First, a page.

Teenagers from Outer Space

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Teenagers from Outer Space
Directed byTom Graeff
Produced byTom Graeff
Screenplay byTom Graeff
StarringDavid Love
Dawn Bender
Bryan Grant
Harvey B. Dunn
Tom Graeff
King Moody
Music byTom Graeff
CinematographyTom Graeff
Edited byTom Graeff
Tom Graeff Productions
Distributed byWarner Bros.
Release date
  • June 1959 (1959-06)
Running time
85 minutes
CountryUnited States
Budget$20,000 [1]
Full movie

Teenagers from Outer Space (a.k.a. The Gargon Terror (UK title), The Boy from Outer Space, and originally titled The Ray Gun Terror) is a 1959 independently made American black-and-white science fiction film released by Warner Bros. The film was produced, written, and directed by Tom Graeff and stars David Love, Dawn Bender, Bryan Grant, Harvey B. Dunn, Tom Graeff, and King Moody. Teenagers from Outer Space was distributed theatrically by Warner Brothers on a double feature with Gigantis the Fire Monster, the English-dubbed version of the 1955 Japanese giant monster film Godzilla Raids Again.

In the film, alien teenager Derek abandons his crew to search for a new life on Earth, while one of his crewmates is sent to kill him while they attempt to eradicate human life in order to farm Earth with giant lobster-like livestock they call Gargons.

The film was later shown on Mystery Science Theater 3000, Elvira's Movie Macabre, and Off Beat Cinema.


An alien spaceship comes to Earth while searching for a planet suitable to raise "Gargons", a lobster-like but air-breathing creature that is a delicacy on their home world. Thor (Bryan Grant) shows his alien contempt for Earth's creatures by vaporizing a dog named Sparky. Crew member Derek (David Love), after discovering an inscription on Sparky's dog tag, fears that the Gargon might destroy Earth's native inhabitants. This makes the other aliens scoff at the thought. Being members of the "supreme race", they disdain "foreign beings", no matter how intelligent; they pride themselves that "families" and "friendships" are forbidden on their world. Derek turns out to be a member of an alien underground that commemorates the more humane periods of their world's history.

Their one Gargon seems to be sick in Earth's atmosphere. While his crew mates are distracted, Derek leaves. Eventually, the Gargon seems to revive. When the Captain reports his actions, Derek is quickly connected to their Leader (Gene Sterling); Derek, it turns out, is the Leader's son, although Derek is unaware of this. Thor is sent to hunt down Derek, with orders to kill him in order to protect their mission to Earth. They return to their base, leaving the Gargon behind.

Meanwhile, Derek finds the home address he found on the dog's tag. There he meets Betty Morgan (Dawn Anderson) and her Grandpa Joe (Harvey B. Dunn). They have a room to rent, and Derek inadvertently becomes a boarder. When Betty's boyfriend, reporter Joe Rogers (Tom Graeff), cannot make their afternoon date, Derek tags along with Betty. He shows the tag to Betty, who recognizes it immediately. Derek takes her to the place where the spaceship landed and shows her Sparky's remains. She does not believe him, so he describes Thor's weapon that can also vaporize humans. Betty takes this surprisingly well and vows to help Derek stop his crewmate.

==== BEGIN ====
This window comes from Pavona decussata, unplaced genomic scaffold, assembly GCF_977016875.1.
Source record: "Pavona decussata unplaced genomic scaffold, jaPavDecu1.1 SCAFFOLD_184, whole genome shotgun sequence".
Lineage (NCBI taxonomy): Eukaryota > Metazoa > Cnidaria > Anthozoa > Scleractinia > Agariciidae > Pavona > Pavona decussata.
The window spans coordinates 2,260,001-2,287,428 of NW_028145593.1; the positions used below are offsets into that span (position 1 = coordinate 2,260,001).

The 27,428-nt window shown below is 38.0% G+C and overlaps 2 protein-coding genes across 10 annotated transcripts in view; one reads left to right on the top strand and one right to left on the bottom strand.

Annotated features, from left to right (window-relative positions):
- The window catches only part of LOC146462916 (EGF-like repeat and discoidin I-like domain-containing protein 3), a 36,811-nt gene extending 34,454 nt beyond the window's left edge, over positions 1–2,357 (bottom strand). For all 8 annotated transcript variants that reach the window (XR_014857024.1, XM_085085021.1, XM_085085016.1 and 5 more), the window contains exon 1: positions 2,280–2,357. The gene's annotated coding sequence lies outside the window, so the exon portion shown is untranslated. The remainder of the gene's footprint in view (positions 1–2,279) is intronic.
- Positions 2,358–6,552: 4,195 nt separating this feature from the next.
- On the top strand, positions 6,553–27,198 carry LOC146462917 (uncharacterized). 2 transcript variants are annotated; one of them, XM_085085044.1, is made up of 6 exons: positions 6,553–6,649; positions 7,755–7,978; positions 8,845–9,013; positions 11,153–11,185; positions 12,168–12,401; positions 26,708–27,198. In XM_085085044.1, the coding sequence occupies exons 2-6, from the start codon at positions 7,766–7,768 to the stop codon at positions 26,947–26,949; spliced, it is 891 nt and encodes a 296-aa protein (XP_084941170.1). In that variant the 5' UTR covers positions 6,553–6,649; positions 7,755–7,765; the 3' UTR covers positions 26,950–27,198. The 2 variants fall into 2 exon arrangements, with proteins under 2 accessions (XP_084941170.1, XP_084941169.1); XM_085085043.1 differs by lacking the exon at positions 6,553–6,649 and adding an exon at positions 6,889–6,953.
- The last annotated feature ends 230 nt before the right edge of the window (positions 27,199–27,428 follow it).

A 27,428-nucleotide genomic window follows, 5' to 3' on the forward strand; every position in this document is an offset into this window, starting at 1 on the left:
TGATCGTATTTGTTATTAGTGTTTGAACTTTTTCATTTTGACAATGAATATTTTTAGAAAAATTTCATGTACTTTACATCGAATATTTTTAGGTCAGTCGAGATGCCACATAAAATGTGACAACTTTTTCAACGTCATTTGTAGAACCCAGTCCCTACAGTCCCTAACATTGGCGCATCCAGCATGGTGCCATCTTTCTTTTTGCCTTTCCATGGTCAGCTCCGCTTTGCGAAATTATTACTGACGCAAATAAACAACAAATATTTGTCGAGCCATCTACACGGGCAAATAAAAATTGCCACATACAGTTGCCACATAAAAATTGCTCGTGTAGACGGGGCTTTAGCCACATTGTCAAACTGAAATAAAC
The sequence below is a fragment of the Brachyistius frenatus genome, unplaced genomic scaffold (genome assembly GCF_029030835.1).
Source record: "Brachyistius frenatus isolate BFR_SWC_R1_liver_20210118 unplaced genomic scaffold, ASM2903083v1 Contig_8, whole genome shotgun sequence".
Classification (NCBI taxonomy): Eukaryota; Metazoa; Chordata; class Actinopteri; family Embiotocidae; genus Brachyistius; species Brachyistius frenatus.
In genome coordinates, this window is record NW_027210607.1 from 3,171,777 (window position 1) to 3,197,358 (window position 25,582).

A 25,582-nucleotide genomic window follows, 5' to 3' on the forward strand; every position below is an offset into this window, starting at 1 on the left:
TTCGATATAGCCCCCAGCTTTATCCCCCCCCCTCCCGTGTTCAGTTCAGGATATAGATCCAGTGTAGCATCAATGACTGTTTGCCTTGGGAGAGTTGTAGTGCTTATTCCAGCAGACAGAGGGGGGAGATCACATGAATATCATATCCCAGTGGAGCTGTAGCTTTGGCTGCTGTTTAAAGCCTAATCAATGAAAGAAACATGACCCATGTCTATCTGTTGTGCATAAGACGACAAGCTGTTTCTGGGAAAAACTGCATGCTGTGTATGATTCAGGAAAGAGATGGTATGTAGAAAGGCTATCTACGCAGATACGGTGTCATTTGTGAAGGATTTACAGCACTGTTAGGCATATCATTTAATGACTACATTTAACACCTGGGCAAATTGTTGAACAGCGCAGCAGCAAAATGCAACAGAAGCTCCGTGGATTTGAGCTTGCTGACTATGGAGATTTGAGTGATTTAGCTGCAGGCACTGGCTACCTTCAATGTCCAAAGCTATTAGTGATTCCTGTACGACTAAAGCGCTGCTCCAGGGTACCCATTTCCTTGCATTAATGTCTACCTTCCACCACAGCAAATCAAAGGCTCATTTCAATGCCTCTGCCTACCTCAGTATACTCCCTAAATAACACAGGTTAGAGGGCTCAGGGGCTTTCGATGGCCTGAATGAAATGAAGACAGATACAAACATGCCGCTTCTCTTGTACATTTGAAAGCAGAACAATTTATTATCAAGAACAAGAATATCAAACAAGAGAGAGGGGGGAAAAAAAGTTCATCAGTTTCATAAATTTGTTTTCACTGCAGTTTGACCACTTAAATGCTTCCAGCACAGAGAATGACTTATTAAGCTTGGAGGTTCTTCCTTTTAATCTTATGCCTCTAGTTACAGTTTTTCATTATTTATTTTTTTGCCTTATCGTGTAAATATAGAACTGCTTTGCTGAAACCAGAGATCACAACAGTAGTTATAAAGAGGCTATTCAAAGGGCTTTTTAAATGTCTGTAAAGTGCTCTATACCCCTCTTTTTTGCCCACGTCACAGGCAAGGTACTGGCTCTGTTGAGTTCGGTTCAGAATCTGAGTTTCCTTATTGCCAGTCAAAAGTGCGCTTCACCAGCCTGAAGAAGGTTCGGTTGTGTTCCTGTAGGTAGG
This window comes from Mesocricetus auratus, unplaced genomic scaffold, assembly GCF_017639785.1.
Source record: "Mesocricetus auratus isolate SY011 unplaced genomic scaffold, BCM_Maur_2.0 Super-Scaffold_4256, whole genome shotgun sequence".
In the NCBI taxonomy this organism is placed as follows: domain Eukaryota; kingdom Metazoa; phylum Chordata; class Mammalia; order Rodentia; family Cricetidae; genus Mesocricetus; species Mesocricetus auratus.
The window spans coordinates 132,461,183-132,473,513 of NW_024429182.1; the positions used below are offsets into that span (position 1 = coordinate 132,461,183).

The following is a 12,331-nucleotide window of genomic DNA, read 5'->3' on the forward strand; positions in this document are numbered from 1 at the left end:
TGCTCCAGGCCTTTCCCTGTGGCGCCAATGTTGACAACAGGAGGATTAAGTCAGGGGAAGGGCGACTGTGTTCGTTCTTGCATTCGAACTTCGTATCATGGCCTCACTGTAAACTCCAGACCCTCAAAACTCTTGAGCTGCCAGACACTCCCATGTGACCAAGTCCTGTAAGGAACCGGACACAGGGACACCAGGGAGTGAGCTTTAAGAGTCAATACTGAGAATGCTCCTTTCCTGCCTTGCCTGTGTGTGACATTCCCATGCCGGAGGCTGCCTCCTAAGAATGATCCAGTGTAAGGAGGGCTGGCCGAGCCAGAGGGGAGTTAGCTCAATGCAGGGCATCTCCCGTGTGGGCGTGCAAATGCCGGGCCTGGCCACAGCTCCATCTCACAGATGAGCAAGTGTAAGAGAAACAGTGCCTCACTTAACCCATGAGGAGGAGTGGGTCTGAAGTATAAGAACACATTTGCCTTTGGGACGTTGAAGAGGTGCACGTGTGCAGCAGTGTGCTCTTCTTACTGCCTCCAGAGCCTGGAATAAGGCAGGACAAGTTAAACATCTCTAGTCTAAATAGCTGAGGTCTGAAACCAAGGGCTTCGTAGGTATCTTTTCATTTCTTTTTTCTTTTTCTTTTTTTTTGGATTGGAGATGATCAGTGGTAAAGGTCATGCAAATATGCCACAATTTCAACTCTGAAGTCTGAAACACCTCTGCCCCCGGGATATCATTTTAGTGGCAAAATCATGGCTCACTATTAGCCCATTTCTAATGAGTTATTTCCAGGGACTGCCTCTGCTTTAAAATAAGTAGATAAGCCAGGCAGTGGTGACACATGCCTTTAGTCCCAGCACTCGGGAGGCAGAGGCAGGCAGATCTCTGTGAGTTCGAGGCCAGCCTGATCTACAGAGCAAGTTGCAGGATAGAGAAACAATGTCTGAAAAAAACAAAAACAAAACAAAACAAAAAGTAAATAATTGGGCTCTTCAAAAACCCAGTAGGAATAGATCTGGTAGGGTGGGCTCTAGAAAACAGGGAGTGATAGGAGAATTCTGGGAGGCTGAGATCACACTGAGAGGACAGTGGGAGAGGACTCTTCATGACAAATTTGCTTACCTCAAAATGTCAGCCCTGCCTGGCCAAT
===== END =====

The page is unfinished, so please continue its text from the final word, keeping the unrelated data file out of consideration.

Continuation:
For the rest of the day, Betty and Derek have several run-ins with Thor, and Joe follows up on stories of skeletons popping up all over town. Eventually, Thor is wounded, and he kidnaps Betty to help him receive medical attention, in the process revealing Derek's true parentage to her. Two car chases and a gunfight follow, and Thor is finally captured by Earth authorities after plummeting off a cliff in a stolen car.

But there are bigger problems: the Gargon has grown immensely large in Earth's atmosphere, killing a policeman investigating the alien's landing site, and attacking numerous people. Derek and Betty go to the car wreck site to look for Thor's raygun. They share a kiss, and Derek vows to stay on Earth. When the Gargon ruins their romantic moment, Derek finds the raygun just in time for them to be able to escape. Unfortunately, it is out of power and the enlarged Gargon is heading toward town. They follow and confront it, having used the overhead power lines to fuel the raygun's disintegrator ray. They eventually kill the creature, but it is too late. Alien spaceships suddenly appear in orbit overhead.

The whole gang, including Joe and Grandpa, hurries to the alien landing site. Derek reunites with his father and makes the ultimate sacrifice, leading the overhead spaceships at full speed directly into his ground location, causing a massive explosion. Derek does not survive the blast but is remembered by Betty for declaring, "I shall make the Earth my home. And I shall never, never leave it."


  • David Love as Derek
  • Dawn Bender as Betty Morgan
  • Bryan Grant as Thor
  • Harvey B. Dunn as Gramps Morgan
  • Tom Graeff as Joe Rogers (credited as Tom Locklyear)
  • King Moody as Spacecraft Captain
  • Helen Sage as Nurse Morse
  • Frederick Welch as Dr. C.R. Brandt, MD
  • Carl Dickensen as Gas Station Attendant
  • Sonia Torgeson as Alice Woodward
  • Billy Bridges as Driver picking up Thor
  • James Conklin as Professor Simpson
  • Gene Sterling as The Alien Leader
  • Ralph Lowe as Moreal, Spaceship Crew
  • Bill DeLand as Saul, Spaceship Crew
  • Ursula Pearson as Hilda